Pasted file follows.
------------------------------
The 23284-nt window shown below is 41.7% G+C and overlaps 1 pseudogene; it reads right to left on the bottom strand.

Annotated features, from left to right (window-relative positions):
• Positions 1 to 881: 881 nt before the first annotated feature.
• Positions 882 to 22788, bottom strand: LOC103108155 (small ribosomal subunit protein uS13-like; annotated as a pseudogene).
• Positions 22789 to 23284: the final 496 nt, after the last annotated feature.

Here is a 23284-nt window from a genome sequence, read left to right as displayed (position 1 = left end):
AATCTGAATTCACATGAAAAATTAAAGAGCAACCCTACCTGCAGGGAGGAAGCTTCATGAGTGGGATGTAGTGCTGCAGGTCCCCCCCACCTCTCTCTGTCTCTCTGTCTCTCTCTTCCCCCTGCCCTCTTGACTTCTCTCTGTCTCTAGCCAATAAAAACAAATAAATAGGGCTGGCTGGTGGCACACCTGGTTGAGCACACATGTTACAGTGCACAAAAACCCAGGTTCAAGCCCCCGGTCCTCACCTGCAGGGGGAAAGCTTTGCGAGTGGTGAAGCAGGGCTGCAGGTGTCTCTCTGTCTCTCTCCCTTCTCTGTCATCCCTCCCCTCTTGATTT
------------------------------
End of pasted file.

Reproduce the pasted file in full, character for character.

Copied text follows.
The 23284-nt window shown below is 41.7% G+C and overlaps 1 pseudogene; it reads right to left on the bottom strand.

Annotated features, from left to right (window-relative positions):
• Positions 1 to 881: 881 nt before the first annotated feature.
• Positions 882 to 22788, bottom strand: LOC103108155 (small ribosomal subunit protein uS13-like; annotated as a pseudogene).
• Positions 22789 to 23284: the final 496 nt, after the last annotated feature.

Here is a 23284-nt window from a genome sequence, read left to right as displayed (position 1 = left end):
AATCTGAATTCACATGAAAAATTAAAGAGCAACCCTACCTGCAGGGAGGAAGCTTCATGAGTGGGATGTAGTGCTGCAGGTCCCCCCCACCTCTCTCTGTCTCTCTGTCTCTCTCTTCCCCCTGCCCTCTTGACTTCTCTCTGTCTCTAGCCAATAAAAACAAATAAATAGGGCTGGCTGGTGGCACACCTGGTTGAGCACACATGTTACAGTGCACAAAAACCCAGGTTCAAGCCCCCGGTCCTCACCTGCAGGGGGAAAGCTTTGCGAGTGGTGAAGCAGGGCTGCAGGTGTCTCTCTGTCTCTCTCCCTTCTCTGTCATCCCTCCCCTCTTGATTT